Léim ar aghaidh chuig an bpríomhábhar

Human Rights Issues.

Dáil Éireann Debate, Tuesday - 11 March 2008

Tuesday, 11 March 2008

Ceisteanna (49, 50, 51)

Sean Sherlock


109 Deputy Seán Sherlock asked the Minister for Foreign Affairs the progress made in ensuring a fair election in Zimbabwe at the end of March 2008; the preparations being made at an international and European Union level in this regard; if there will be observers from Ireland sent to monitor the election; and if he will make a statement on the matter. [10277/08]

Amharc ar fhreagra

Phil Hogan


122 Deputy Phil Hogan asked the Minister for Foreign Affairs the current situation in Zimbabwe; and if he will make a statement on the matter. [10324/08]

Amharc ar fhreagra

Billy Timmins


273 Deputy Billy Timmins asked the Minister for Foreign Affairs if the EU will have an election mandate role in the forthcoming elections in Zimbabwe; and if he will make a statement on the matter. [10527/08]

Amharc ar fhreagra

Freagraí scríofa (Ceist ar Minister for Foreign)

I propose to take Questions Nos. 109, 122 and 273 together.

I remain deeply concerned about the economic hardships and political repression which are affecting the ordinary people of Zimbabwe. Some now estimate inflation in Zimbabwe at over 100,000%, as a pre-election increase in government spending has produced another major increase in prices. President Mugabe will face two principal challengers in the Presidential election on 29 March — opposition MDC leader Morgan Tsvangirai, and former Zanu-PF Finance Minister Simba Makoni. Ireland and the EU have supported the process of dialogue between the Zimbabwean Government and the opposition, facilitated by South Africa under a mandate from the Southern African Development Community (SADC). The talks have not formally concluded but, with the elections drawing nearer, there is no longer enough time to implement any agreement which might be arrived at. In order to ensure that these elections take place in appropriate conditions, such an agreement would have to include tackling repressive security laws, curbs on freedom of assembly, restrictive media laws and state violence.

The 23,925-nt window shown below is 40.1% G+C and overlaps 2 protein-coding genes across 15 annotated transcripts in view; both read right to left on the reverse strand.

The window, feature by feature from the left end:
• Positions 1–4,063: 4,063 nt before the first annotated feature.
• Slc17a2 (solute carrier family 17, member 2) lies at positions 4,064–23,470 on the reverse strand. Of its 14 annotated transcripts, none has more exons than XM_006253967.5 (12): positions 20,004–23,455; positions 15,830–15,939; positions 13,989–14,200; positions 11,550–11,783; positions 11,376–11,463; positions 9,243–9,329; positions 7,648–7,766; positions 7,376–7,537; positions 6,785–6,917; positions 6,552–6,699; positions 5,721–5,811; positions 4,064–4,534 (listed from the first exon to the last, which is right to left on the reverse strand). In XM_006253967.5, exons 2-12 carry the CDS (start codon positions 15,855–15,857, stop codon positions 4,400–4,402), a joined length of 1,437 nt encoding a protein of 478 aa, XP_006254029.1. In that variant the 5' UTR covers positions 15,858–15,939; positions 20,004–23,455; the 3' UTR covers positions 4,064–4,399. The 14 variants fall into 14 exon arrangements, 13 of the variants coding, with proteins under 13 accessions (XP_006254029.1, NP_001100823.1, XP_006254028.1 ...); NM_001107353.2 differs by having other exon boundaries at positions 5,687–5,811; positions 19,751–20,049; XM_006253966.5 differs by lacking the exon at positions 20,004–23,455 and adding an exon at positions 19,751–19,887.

It is regrettable that no real progress has been achieved in creating a level playing field for the forthcoming elections. The European Union, for its part, will continue to press for free and fair elections right up until 29 March. European Commission representatives in Harare have told the Zimbabwe Electoral Commission that the EU could give support to the electoral process if requested to do so, but there has been no response. I discussed the situation in Zimbabwe with my EU colleagues at the General Affairs and External Relations Council on 10 March, and we urged the government of Zimbabwe to ensure that the upcoming elections meet international norms and standards, including the African Charter on Democracy, Elections and Governance and the SADC principles and guidelines concerning elections, of which Zimbabwe is a signatory. We also confirmed the EU's willingness to respond to any positive change in Zimbabwe.

An invitation from the host country to monitor elections is not simply a formal requirement; it is also a practical necessity, to ensure that the monitoring team has the necessary access to polling places and counting centres. The Zimbabwean authorities have stated (most recently in a meeting between a Zimbabwean Foreign Ministry official and an Irish Embassy official on 25 February) that neither the EU nor any EU Member States will be invited to observe the elections. The Irish Ambassador accredited to Zimbabwe has visited the country last week, and will again be present on polling day to witness the conduct of the election.

We must continue to work closely with Zimbabwe's neighbours, in particular South Africa, since they are in the best position to influence the situation. SADC has been invited to monitor the upcoming elections in Zimbabwe and, in view of the fact that the EU cannot monitor the elections, Ireland has supported contact with SADC on this. Local EU Presidencies in SADC countries have been asked to underline the need to provide an objective, evidence-based verdict on election preparations and process . I have also asked our Embassy in Lusaka to raise this question directly with the Zambian Government, which is currently Chair of SADC.